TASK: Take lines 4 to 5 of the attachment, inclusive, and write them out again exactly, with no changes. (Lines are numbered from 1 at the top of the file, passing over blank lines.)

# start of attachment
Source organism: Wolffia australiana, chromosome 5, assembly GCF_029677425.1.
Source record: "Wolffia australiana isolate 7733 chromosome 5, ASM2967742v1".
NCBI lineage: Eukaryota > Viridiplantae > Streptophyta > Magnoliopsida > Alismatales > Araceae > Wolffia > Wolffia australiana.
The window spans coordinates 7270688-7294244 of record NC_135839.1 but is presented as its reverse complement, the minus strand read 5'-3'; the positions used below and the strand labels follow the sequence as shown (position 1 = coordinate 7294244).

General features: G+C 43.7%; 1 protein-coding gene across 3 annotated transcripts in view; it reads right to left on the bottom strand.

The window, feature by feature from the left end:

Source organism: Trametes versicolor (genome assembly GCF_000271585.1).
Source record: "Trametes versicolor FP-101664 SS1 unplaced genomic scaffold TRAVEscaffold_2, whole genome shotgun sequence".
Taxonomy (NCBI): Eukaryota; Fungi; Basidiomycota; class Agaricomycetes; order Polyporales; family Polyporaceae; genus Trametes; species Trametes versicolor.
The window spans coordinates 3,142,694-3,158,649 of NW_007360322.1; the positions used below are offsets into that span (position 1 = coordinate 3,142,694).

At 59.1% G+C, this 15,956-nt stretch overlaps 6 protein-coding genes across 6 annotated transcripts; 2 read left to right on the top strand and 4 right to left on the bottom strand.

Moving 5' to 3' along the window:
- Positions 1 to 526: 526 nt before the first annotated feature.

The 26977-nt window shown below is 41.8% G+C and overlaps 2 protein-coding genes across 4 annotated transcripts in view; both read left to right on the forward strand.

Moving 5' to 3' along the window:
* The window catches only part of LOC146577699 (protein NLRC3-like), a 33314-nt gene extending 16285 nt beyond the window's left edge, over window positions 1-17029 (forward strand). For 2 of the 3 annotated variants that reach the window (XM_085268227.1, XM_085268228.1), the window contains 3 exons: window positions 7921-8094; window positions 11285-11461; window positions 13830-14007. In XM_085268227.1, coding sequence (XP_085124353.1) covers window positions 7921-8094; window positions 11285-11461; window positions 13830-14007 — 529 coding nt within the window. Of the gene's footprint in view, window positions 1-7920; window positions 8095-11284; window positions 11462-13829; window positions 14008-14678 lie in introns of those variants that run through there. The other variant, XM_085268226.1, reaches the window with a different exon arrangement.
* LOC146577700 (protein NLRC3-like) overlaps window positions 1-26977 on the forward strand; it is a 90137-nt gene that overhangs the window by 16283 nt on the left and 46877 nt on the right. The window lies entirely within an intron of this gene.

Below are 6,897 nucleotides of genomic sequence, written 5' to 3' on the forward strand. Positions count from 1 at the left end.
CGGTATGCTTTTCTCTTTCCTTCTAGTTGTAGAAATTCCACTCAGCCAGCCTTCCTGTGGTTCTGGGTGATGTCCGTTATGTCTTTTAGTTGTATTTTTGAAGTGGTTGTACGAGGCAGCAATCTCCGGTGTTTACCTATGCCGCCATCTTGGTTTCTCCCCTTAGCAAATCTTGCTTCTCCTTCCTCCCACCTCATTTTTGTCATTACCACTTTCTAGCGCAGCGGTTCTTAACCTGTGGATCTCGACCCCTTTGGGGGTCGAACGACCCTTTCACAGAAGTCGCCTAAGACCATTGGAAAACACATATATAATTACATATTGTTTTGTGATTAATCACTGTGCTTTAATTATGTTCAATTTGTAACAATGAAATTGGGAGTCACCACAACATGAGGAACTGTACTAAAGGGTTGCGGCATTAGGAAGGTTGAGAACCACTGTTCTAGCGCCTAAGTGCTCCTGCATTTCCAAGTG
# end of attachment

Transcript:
The window spans coordinates 7270688-7294244 of record NC_135839.1 but is presented as its reverse complement, the minus strand read 5'-3'; the positions used below and the strand labels follow the sequence as shown (position 1 = coordinate 7294244).

General features: G+C 43.7%; 1 protein-coding gene across 3 annotated transcripts in view; it reads right to left on the bottom strand.